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[liberationtech] ICTs, New Media & Social Change in Africa, London, 15 June 2012

Juma, Calestous calestous_juma at
Wed May 2 19:15:42 PDT 2012

Could #Africa feed itself by 2030? @wacseattle lecture by @Calestous Juma | Seattle May 8

From: ycompanys at [mailto:ycompanys at] On Behalf Of Yosem Companys
Sent: Wednesday, May 02, 2012 10:15 PM
To: Liberation Technologies
Cc: Juma, Calestous
Subject: ICTs, New Media & Social Change in Africa, London, 15 June 2012


ICTs, New Media and Social Change in Africa

Conference organised by the Africa Media Centre Communication and Media Research Institute (CAMRI),

Date: 15 June 2012
Venue: University of Westminster, 309 Regent Street, London, W1B 2UW

In Africa, as in many societies, new technologies increasingly play a prominent role in the production and exchange of information.  In spite of their limited penetration on the continent, new information technologies are beginning to have a noticeable effect on politics, activism, culture, entertainment and many other facets of public and private life. There is frequent usage of the Internet and of mobile devices, the rise of influential blogs and news sites, evidence of social media that are more than tools for self-presentation together with the overreliance of major newspapers, radio and television on websites for a broader and more diverse reach in ways that suggest a paradigm shift and the alteration of social values in communication practices today. Evolving media policies, attitudes and use patterns in Africa and the Global South remarkably indicate that the benefits of ICTs and New Media are not confined to the Global North alone.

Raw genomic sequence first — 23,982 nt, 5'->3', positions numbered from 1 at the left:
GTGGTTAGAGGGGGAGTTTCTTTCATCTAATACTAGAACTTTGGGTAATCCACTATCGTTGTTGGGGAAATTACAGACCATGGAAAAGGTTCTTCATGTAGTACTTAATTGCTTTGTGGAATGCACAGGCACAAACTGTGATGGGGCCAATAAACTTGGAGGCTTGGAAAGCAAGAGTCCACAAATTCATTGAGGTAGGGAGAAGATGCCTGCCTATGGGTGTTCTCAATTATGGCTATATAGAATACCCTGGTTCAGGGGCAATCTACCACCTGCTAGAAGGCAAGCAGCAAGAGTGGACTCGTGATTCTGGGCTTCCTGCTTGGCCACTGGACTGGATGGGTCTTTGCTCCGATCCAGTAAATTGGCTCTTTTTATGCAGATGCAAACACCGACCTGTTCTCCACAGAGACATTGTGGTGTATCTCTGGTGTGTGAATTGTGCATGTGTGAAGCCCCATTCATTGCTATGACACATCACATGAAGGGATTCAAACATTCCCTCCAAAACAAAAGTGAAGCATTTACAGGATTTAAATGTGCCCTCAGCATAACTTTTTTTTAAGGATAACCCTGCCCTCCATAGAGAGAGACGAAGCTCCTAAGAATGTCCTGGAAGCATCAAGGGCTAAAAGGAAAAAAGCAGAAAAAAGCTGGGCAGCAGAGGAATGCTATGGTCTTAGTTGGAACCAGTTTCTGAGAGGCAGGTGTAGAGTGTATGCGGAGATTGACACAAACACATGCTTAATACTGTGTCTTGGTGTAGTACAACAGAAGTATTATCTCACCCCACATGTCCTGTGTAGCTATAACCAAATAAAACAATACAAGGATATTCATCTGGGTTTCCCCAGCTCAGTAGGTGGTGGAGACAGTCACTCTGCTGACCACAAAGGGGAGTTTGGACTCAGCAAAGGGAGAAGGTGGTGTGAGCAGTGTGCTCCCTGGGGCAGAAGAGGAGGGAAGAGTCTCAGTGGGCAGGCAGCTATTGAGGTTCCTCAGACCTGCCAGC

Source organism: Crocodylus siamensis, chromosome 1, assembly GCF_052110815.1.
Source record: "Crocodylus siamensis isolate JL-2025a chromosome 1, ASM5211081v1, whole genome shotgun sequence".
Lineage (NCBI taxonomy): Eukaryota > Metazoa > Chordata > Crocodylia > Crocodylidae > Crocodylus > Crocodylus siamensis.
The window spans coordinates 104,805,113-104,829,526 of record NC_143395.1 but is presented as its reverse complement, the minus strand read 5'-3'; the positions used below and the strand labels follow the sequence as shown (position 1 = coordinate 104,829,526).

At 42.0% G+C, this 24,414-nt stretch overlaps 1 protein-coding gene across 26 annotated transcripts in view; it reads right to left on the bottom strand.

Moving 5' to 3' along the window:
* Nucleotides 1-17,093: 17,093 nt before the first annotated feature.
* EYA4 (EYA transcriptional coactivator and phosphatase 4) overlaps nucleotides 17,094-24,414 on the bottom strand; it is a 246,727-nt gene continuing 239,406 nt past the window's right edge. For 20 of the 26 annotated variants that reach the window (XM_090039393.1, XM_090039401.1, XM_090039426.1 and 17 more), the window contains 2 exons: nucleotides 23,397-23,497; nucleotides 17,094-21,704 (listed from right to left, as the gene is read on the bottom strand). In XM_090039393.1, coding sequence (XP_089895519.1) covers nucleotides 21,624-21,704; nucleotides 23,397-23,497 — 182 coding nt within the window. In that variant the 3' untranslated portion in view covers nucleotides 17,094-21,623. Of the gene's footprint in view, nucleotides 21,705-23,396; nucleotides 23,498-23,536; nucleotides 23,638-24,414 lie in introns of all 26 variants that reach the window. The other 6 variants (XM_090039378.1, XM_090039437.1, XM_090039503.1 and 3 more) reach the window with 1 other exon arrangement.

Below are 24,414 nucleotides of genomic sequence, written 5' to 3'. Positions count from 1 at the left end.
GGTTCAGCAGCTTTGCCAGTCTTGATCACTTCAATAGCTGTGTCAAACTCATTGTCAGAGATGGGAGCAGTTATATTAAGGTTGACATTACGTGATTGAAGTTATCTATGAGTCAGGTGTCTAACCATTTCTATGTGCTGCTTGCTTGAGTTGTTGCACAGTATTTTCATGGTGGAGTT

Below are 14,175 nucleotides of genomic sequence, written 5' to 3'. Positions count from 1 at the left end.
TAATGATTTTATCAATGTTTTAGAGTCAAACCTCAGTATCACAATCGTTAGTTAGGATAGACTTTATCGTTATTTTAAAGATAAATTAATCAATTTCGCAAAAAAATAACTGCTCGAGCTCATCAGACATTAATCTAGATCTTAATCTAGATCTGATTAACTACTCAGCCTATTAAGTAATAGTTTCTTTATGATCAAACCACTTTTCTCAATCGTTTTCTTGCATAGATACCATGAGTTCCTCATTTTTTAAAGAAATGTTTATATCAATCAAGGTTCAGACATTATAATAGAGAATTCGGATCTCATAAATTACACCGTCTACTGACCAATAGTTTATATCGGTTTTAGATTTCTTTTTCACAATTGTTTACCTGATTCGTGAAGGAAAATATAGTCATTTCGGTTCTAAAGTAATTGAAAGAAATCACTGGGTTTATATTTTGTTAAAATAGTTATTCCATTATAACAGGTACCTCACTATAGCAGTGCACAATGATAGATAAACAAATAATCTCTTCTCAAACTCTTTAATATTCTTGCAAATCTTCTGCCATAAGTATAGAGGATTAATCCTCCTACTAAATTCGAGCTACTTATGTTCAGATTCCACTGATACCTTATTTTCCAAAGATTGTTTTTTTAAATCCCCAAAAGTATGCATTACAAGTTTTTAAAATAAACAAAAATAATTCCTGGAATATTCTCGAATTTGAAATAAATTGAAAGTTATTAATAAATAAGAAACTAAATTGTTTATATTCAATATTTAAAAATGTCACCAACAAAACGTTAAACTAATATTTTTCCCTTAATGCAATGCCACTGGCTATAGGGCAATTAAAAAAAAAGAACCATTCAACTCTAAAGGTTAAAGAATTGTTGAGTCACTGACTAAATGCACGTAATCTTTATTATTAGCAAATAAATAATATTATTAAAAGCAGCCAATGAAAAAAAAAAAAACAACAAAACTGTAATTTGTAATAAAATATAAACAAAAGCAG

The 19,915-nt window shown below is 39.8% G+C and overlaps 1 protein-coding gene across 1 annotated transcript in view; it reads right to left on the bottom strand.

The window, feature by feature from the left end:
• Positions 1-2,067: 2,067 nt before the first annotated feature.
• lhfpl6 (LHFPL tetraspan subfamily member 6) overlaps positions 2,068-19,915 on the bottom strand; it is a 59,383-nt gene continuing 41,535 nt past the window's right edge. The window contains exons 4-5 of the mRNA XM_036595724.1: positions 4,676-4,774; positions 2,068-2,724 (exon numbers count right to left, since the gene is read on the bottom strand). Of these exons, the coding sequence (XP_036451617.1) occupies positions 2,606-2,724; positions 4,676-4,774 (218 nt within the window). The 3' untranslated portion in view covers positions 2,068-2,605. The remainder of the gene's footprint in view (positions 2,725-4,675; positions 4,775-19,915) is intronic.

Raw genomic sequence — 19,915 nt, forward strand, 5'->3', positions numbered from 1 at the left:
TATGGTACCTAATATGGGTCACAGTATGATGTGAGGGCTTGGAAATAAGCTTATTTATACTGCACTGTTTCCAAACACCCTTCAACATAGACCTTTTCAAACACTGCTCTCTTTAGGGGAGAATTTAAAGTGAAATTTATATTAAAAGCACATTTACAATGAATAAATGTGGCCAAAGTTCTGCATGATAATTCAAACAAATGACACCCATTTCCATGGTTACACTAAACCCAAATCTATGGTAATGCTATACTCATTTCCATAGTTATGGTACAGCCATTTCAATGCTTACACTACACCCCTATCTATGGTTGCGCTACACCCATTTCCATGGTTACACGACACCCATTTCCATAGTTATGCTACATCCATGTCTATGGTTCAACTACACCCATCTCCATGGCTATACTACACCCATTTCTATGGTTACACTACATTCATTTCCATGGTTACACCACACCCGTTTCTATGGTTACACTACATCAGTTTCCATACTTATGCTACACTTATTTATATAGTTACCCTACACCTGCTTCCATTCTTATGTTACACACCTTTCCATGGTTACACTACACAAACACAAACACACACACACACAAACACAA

Key questions, however, relate to how new forms of communication technologies have advanced or subverted social change in Africa. The purpose of this one-day conference is to bring together African scholars from diverse disciplines to collectively explore the thematic issue of the transforming role of ICTs and new media.  We are concerned to bring to the fore sub-themes of changing production environments, shifts in funding mechanisms, the role of audiences/users, regulation debates and the ICTs' potential for human development. Wikileaks have, for example, shown how African governments have struggled to maintain transparency and uphold their citizens' right to information.

The Arab Spring and other manifestations of tension and struggle among governments, citizens and terrorists, call for debates on social transformation in the context of new media and ICTs.  To
address these and similar issues relating to the theorisation of the role and influence of new media technologies in Africa, we invite scholars to submit panel proposals and/ or abstracts in the following and related areas:

  *   Theoretical and Conceptual Issues on New Media and Social Change
  *   Citizen empowerment, Diasporas and new media
  *   Social media for Social Change in Africa
  *   Mediating history in a digital era
  *   Human development and new ICTs
  *   New media tools in politics, persuasion and electioneering
  *   ICTs and Anti-Corruption Campaigns in Africa
  *   Health Communication, ICTs and New Media in Africa
  *   Old Media and New Media in Africa
  *   Regulation of ICTs and new Media in Africa
  *   Resistance, Activism and New Media Cultures in Africa
  *   New Media Practices and Organisations in Africa
  *   Journalism and Media Education in the Digital Age
  *   From Audiences to Consumer-Producers
  *   Mobile Phone Revolutions in Africa

The conference organizers welcome abstracts that feature high quality conceptual papers, as well as qualitative and quantitative empirical research papers. Abstracts from individuals including graduate students are welcome.

The new deadline for abstracts is Wednesday 2 May 2012. Successful applicants will be notified by Monday 7 May 2012.
Abstracts should be 300 words long. They must include the presenter's name, affiliation, email and postal address, together with the title of the paper.

Please send abstracts to Helen Cohen atjournalism at<mailto:atjournalism at>


This one day conference will take place on Friday 15 June 2012. The fee for registration (which applies to all participants, including presenters) will be £95 with a concessionary rate of £45 for
students, to cover all conference documentation, refreshments and administration costs. Registration will open at the end of April 2012.
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